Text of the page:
A group of high school sophomores goes in for a flu shot and comes out with so much more in Sarah Mlynowski’s newest YA novel, Don’t Even Think About It.
A batch of tainted vaccine bestows telepathic abilities on a homeroom class of 22 students and suddenly, no one’s secrets are safe. Not Mackensie, who cheated on her trusting boyfriend, Cooper. Not Olivia, whose insecurities were safely tucked away until now. Not Tess, in love with her unsuspecting best friend, Teddy, and not Pi, the academic overachiever ready to cheat her way to the top. These “espies” (the self-titled ESP students) not only have the ability to communicate telepathically with each other, they can read the minds of their unaffected classmates, their teachers, parents, and just about anyone within close range. Unfortunately, that means their minds can get pretty noisy and there’s nothing to filter out the amusing, embarrassing, and sometimes, heartbreaking thoughts that the espies are now privy to. While some, like Pi, take to their new abilities like ducks to water, others, like Mackensie and Olivia, experience the immediate pitfalls and wonder if, maybe, ignorance is indeed bliss.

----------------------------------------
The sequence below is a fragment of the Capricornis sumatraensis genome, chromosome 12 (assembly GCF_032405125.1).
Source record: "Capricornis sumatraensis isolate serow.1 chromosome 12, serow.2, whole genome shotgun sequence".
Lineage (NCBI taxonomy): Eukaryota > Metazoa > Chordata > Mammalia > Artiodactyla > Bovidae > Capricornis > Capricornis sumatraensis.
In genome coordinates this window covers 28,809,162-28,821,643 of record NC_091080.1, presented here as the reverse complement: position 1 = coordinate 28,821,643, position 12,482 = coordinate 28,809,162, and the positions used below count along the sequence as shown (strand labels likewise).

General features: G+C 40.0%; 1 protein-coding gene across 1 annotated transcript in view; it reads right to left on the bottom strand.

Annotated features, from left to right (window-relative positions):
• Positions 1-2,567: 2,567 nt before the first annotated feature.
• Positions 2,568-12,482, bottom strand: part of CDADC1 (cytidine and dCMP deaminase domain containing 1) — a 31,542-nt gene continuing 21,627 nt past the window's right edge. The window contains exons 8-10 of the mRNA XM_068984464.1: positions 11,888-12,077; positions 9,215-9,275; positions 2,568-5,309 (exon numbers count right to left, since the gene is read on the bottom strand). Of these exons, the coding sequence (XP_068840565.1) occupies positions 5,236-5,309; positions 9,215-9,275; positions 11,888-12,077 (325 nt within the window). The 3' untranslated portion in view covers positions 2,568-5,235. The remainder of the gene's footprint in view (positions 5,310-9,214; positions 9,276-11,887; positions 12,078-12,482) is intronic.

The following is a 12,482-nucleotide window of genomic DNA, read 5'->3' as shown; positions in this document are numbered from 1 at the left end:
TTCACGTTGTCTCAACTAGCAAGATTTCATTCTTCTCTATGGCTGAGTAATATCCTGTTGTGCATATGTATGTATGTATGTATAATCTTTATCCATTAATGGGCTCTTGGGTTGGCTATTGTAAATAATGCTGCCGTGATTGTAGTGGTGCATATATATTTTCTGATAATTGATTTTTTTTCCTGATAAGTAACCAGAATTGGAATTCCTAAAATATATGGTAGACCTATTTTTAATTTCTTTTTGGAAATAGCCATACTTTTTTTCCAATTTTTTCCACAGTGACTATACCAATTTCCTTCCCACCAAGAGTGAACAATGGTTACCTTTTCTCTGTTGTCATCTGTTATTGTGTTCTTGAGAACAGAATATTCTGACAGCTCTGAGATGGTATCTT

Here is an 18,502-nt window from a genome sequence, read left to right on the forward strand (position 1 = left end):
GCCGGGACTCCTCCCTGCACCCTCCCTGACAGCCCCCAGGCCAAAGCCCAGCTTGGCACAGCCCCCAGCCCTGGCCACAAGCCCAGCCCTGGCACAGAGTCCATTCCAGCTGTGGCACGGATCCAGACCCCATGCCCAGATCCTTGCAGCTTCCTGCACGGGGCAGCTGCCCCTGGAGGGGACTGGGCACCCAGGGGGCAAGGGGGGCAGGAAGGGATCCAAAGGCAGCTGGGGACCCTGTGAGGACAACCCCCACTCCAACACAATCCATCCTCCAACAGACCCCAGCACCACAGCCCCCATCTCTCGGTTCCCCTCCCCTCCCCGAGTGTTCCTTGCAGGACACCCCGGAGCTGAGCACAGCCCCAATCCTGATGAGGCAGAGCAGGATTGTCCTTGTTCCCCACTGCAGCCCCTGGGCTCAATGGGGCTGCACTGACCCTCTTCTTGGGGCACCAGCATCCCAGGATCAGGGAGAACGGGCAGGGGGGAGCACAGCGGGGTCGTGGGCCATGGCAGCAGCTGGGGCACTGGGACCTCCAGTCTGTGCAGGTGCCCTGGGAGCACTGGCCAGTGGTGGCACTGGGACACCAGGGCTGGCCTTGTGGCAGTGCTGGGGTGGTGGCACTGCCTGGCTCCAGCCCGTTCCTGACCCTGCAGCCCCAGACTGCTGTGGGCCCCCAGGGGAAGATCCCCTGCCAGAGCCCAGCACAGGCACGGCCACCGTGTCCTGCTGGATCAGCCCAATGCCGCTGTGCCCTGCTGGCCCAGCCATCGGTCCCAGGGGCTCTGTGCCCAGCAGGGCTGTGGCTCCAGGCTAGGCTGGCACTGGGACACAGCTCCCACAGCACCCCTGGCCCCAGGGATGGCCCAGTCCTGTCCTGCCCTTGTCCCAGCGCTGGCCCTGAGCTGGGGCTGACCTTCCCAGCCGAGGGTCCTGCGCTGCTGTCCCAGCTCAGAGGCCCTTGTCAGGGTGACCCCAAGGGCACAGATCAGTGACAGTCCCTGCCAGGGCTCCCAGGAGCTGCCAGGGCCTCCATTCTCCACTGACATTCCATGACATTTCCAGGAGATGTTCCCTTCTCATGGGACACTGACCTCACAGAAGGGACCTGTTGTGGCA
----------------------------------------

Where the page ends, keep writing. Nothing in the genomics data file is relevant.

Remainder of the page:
It’s an interesting storyline to watch this group gain an incredible ability and then quickly realize that something valuable has been lost at the same time. Early on, these students band together as they begin to explore their powers and wrestle with whether to keep silent. In a unique twist, the book is narrated by the espies in a collective “we” voice that interjects comments through the story like a classic Greek chorus. Luckily, readers don’t have to juggle 22 different characters at once because the author has wisely chosen to follow the lives of the handful of students mentioned above. Never fear, though, there are plenty of hints dropped along the way that will undoubtedly fill future installments with new character arcs, new psychic abilities, and new dangers, not only within their own social circles, but from the Center For Disease Control which has identified these unusual teenagers.
Sarah Mlynowski’s breezy writing style keeps the book from getting too bogged down in drama but still gives thoughtful readers much to contemplate here. There’s light romance and some comic moments as well. The only downside is the cover, which, alas, may be too pink to attract the teenage male reader. A quick, enjoyable read, Don’t Even Think About It would make a great book for spring break, and for readers who like contemporary settings and realistic characters.